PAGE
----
European auto sector hits 17-year low, Renault cuts jobs
PARIS (AFP) – European auto sales plunged to their lowest point in 17 years in 2012, trade data revealed Wednesday after Renault announced the latest job cuts to hit the beleaguered sector.
New car registrations in the European Union fell by 8.2 per cent from their 2011 level to 12.05 million units last year, the European Automobile Manufacturers’ Association said.
Sales in December fell for the 15th month in a row by 16.3 per cent on a 12-month basis, even slipping slightly in Germany despite the global strength of top German brands.
French automakers in particular are being hard hit with Renault announcing 7,500 job cuts late on Tuesday.
PSA Peugeot Citroen, the second-biggest carmaker in Europe after the booming German VW group, has just been rescued by the state. The group is restructuring with 8,000 job cuts and targets development abroad after a government report said its strategy had missed the bus of globalisation.
And on Wednesday French car parts maker Faurecia reported weak results causing its shares to plunge.
By contrast the VW group has reported record global sales for 2012 with a rise of 11.0 per cent to 9.07 million units and aspires to being the biggest manufacturer globally, ahead of Japanese Toyota, by 2018. German Daimler said at the Detroit auto show this week that it is on track to be the world’s top luxury carmaker by the end of the decade.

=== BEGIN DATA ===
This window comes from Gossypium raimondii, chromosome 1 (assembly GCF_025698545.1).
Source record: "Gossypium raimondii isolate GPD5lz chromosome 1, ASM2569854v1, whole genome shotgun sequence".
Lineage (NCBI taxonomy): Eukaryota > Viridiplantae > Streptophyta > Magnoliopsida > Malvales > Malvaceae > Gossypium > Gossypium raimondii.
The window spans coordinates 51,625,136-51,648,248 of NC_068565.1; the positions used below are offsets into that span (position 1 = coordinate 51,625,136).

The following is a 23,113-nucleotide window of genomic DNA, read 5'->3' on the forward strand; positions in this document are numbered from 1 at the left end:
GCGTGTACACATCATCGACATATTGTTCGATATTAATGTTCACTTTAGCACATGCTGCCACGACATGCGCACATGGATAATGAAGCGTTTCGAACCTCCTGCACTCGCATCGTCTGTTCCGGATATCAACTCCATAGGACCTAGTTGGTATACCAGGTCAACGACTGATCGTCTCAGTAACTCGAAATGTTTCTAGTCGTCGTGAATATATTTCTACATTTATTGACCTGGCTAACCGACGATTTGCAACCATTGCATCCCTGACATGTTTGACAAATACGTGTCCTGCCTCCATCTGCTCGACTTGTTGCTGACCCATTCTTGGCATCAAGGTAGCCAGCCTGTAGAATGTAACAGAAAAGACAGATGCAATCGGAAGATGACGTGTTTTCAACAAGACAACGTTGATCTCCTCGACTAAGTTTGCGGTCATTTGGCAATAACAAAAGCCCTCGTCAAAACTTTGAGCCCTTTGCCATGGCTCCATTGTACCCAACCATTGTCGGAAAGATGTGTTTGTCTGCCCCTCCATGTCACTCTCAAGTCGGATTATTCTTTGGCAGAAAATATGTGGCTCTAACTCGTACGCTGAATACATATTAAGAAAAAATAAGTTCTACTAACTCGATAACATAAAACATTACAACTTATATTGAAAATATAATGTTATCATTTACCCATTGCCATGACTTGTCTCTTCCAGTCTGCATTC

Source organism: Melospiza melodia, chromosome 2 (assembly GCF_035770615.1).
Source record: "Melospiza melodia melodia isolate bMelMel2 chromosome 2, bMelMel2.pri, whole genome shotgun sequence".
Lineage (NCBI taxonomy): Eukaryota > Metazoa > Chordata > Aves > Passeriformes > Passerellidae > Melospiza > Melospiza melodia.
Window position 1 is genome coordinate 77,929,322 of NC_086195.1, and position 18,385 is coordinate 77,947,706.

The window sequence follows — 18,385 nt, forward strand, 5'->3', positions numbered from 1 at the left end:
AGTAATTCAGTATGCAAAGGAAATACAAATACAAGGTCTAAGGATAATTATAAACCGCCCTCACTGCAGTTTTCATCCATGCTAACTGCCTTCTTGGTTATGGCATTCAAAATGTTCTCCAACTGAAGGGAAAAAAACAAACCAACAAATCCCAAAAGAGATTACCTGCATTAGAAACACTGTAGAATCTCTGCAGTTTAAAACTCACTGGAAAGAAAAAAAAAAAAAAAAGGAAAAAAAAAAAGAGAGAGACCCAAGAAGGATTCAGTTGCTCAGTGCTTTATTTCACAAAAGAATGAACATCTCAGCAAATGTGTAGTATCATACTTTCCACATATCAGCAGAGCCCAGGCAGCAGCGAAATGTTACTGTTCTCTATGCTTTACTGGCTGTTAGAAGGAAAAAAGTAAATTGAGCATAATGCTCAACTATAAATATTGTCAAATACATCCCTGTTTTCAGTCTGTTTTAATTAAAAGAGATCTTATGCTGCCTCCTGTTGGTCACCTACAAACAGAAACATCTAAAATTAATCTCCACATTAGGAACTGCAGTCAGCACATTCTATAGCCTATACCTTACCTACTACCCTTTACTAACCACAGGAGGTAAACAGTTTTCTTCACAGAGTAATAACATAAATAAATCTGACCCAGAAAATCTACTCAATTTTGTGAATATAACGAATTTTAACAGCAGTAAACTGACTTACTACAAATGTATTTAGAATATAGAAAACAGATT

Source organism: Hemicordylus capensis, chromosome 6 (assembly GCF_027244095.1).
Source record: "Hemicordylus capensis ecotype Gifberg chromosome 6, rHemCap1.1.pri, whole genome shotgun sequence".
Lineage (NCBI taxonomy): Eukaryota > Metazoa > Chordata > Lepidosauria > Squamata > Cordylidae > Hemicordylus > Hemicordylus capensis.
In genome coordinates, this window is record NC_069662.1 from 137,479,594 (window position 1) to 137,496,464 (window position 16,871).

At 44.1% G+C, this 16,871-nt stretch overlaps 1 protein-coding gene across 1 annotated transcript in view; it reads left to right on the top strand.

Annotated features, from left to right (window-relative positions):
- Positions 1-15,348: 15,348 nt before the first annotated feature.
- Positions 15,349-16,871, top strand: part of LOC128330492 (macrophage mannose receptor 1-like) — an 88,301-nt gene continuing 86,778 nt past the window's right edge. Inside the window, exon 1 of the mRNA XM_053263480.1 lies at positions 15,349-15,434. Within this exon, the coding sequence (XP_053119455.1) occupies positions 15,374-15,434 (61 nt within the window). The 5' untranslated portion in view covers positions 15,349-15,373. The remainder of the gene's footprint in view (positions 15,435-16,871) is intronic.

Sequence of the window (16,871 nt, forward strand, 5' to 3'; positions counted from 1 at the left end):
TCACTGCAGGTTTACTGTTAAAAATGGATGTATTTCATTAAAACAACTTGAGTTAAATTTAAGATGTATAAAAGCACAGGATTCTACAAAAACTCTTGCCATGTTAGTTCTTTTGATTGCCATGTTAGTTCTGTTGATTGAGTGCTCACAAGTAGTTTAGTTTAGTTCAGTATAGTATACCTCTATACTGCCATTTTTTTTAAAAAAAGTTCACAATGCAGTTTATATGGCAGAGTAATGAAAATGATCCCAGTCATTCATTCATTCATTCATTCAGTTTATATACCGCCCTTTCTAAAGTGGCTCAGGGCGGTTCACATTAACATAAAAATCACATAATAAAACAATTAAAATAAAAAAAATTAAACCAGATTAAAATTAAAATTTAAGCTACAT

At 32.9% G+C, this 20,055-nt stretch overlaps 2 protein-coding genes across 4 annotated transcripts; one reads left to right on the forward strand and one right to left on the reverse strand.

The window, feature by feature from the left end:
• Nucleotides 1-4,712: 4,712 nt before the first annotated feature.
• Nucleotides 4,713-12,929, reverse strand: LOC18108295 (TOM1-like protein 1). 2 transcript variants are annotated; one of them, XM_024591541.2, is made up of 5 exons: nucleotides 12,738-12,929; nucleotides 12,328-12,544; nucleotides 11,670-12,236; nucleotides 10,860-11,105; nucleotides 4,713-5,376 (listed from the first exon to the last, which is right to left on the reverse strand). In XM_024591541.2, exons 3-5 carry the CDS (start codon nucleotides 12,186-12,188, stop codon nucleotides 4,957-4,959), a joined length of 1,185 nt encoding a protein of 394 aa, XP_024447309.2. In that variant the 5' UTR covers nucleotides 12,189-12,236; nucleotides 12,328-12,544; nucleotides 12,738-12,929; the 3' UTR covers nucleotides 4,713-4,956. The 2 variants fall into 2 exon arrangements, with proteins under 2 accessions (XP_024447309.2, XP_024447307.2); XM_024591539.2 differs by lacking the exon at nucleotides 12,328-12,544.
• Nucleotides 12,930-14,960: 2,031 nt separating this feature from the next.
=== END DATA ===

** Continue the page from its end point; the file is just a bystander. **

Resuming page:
The second-biggest manufacturer globally is General Motors, which struck a strategic partnership with PSA this year, but GM’s sales across the whole of Europe fell by 8.2 per cent last year, the US group said in Detroit.
These companies, and European manufacturers in general, are looking to growth in emerging markets to compensate for what they expect to be a lasting weaker trend in Europe, but these markets are also the home base for new competitors notably in China.
The European trade association said in its report on the European market: “Demand for new cars reached the lowest level recorded since 1995, totalling 12,053,904 units” in 2012.
Last year’s 8.2 per cent shrinkage was the worst since a downturn of 16.9 per cent in 1993, the association said.
The trend was aggravated by exceptionally bad figures for December in debt-stricken Europe.
“In December, new car registrations declined by a sharp 16.3 per cent in the EU, continuing a downward trend commenced 15 months ago. The decline is the steepest recorded in a month of December since 2008,” the statement said.
With the eurozone struggling to cope with the tax rises and cuts in state spending imposed to correct its debt crisis, businesses and consumers have cut down their spending on vehicles.